Commemorative elm tree planted to mark National Tree Warden scheme's 30th anniversary

Graham Hutchinson and Jon Ball plan the tree

Graham Hutchinson and Jon Ball plan the tree - Credit: Ed Dolphin

Local tree wardens have planted a commemorative disease-resistant elm tree as part of the National Tree Warden scheme’s 30th anniversary celebrations.
Sidmouth’s three tree wardens, all members of the Sidmouth Arboretum committee, and the Town Council came together with The Tree Council to provide a commemorative elm tree in Long Park to take the place of one of the ash trees felled recently because of ash dieback. Gifted by The Tree Council, with support from the Network Rail Community Fund, the tree is one of 30 planted around the country to celebrate three tremendous decades of the national Tree Warden Scheme.
Sara Lom, CEO for The Tree Council, said: “Tree Wardens have been caring for their local trees for thirty amazing years. These commemorative elms, each of which represents a year of the scheme, are a tribute to every single tree warden, past and present. They also symbolise the resilience of trees and the beauty of new beginnings – how many more amazing things will tree wardens have achieved when these wonderful trees are 30, 50 and 100 years old?”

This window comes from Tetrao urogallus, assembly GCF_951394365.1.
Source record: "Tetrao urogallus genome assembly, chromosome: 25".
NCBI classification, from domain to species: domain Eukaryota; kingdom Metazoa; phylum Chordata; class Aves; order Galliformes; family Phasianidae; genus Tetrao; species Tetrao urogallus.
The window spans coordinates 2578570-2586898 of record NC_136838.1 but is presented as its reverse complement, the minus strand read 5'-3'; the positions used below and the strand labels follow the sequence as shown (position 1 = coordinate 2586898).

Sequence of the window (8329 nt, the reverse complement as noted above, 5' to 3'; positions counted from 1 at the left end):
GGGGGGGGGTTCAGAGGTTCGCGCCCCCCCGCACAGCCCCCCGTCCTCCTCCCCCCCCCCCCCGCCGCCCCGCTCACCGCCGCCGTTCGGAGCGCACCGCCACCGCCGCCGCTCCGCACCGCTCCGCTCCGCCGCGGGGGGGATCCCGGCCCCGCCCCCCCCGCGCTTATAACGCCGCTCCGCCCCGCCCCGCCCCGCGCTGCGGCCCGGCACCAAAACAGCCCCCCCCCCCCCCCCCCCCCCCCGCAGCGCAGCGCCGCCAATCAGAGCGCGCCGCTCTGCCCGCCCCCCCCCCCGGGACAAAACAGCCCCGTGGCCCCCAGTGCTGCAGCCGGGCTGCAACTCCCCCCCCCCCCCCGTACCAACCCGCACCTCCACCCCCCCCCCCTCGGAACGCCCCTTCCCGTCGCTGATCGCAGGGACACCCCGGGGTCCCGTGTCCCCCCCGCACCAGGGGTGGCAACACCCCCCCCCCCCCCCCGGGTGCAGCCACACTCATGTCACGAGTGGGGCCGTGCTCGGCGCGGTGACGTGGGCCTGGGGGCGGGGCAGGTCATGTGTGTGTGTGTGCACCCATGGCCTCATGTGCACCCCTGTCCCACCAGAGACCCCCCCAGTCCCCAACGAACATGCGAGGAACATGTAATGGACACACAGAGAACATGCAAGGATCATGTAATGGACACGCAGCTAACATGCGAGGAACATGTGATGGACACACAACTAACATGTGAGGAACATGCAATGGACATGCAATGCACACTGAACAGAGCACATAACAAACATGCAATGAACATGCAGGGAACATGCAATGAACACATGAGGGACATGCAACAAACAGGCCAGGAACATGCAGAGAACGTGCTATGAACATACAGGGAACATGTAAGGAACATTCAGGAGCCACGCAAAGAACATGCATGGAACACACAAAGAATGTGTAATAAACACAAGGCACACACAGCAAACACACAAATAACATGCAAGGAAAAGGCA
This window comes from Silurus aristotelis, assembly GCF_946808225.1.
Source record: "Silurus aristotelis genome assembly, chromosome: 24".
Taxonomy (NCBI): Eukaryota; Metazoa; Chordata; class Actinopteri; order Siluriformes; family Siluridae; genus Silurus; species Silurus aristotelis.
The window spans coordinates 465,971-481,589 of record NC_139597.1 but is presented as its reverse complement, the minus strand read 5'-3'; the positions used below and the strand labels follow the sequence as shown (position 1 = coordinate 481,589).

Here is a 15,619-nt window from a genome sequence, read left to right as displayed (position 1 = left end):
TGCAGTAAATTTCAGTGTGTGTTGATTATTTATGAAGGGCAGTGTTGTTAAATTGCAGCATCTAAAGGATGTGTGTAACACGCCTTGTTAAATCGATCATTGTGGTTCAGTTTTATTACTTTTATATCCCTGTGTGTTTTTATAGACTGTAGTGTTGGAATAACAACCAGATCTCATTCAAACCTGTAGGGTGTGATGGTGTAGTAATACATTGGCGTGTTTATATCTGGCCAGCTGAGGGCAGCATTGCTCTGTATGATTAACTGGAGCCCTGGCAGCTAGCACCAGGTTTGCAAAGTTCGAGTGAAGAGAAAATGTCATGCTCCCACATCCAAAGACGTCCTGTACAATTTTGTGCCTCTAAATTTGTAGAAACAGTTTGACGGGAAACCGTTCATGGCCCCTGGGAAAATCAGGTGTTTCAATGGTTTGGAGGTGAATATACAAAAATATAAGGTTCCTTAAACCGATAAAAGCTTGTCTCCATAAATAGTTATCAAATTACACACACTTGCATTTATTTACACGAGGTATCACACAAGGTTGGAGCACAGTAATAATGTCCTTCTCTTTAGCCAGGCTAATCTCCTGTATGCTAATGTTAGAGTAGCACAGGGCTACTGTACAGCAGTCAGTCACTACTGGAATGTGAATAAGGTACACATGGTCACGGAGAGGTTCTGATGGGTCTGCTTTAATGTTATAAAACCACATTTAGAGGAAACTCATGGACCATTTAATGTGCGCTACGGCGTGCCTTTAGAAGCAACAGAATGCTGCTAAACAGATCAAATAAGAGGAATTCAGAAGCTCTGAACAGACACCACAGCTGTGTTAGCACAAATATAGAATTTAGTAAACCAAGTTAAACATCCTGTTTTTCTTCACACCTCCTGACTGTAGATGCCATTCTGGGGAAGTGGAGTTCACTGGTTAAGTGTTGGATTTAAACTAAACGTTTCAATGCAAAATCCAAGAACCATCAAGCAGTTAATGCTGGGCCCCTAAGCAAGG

Graham Hutchinson places the elm tree in situe

Graham Hutchinson places the elm tree in situ - Credit: Ed Dolphin


Arboretum Chairman Jon Ball said: “It is a real pleasure to be planting yet another tree. We have to thank the Tree Council and the Network Rail Community Fund for this very generous gift which was secured with a successful bid by our tree wardens. It is particularly apt that it is an elm tree because the valley was once dominated by large elms, but these were lost to Dutch Elm Disease fifty years ago. This new disease-resistant strain gives hope for their return in the future.”
A planting ceremony had previously been planned for and the three tree wardens, Diana East, Simon Pollentine and Ed Dolphin, would have been joined by local councillors to put the tree in the ground. Of course, this could not happen under current restrictions. Jon Ball and the Arboretum planting manager, Graham Hutchinson, planted the tree while observing sensible Covid precautions. The postponed get-together to celebrate the planting will now take place later in the year.

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